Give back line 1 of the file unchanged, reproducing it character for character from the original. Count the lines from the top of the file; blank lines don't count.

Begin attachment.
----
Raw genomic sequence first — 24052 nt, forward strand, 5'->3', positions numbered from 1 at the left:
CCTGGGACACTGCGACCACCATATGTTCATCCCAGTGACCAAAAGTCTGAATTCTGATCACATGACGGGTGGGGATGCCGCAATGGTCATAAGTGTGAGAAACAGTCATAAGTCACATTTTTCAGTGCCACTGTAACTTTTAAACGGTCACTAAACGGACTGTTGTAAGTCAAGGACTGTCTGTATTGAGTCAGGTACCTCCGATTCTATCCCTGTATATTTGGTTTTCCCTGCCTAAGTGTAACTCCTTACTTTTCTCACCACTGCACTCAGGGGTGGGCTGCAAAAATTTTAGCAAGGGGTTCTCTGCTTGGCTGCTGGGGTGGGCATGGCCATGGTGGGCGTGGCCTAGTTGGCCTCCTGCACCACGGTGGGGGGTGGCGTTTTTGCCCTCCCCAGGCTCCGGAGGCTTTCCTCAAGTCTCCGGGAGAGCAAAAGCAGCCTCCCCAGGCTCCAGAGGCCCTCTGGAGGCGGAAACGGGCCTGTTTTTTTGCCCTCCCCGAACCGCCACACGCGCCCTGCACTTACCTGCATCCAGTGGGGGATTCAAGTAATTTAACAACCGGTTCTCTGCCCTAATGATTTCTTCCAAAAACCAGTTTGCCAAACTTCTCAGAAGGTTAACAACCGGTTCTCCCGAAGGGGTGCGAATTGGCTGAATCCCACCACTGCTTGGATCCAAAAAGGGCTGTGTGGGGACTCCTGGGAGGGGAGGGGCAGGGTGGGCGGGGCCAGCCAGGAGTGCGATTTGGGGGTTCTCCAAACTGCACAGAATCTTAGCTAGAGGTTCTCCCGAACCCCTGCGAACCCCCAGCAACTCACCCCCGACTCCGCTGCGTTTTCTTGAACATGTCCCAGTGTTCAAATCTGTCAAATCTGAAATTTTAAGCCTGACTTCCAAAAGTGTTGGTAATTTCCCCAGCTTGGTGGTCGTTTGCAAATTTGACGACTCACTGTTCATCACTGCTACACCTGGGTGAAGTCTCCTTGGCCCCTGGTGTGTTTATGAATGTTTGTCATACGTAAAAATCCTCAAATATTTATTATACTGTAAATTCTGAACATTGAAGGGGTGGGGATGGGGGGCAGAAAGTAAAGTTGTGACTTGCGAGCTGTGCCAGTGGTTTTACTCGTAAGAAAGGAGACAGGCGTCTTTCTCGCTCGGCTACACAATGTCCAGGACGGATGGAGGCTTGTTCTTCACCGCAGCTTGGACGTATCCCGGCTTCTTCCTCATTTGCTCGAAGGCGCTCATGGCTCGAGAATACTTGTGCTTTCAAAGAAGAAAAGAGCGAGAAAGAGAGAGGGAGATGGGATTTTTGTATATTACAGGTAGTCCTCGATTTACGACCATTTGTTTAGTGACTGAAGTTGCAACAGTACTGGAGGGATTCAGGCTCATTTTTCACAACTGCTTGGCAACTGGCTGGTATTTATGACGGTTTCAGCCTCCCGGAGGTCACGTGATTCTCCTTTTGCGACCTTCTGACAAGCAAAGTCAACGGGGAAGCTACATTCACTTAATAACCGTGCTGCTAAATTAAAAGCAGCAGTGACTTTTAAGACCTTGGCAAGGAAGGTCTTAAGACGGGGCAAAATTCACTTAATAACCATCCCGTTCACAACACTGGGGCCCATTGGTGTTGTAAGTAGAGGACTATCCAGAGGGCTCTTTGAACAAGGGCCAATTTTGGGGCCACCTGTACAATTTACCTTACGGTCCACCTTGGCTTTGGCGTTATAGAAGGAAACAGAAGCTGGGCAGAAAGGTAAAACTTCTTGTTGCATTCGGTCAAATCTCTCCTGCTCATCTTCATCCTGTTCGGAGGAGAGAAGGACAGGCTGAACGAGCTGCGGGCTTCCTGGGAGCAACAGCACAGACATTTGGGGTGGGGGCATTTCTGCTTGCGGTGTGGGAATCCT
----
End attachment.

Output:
Raw genomic sequence first — 24052 nt, forward strand, 5'->3', positions numbered from 1 at the left: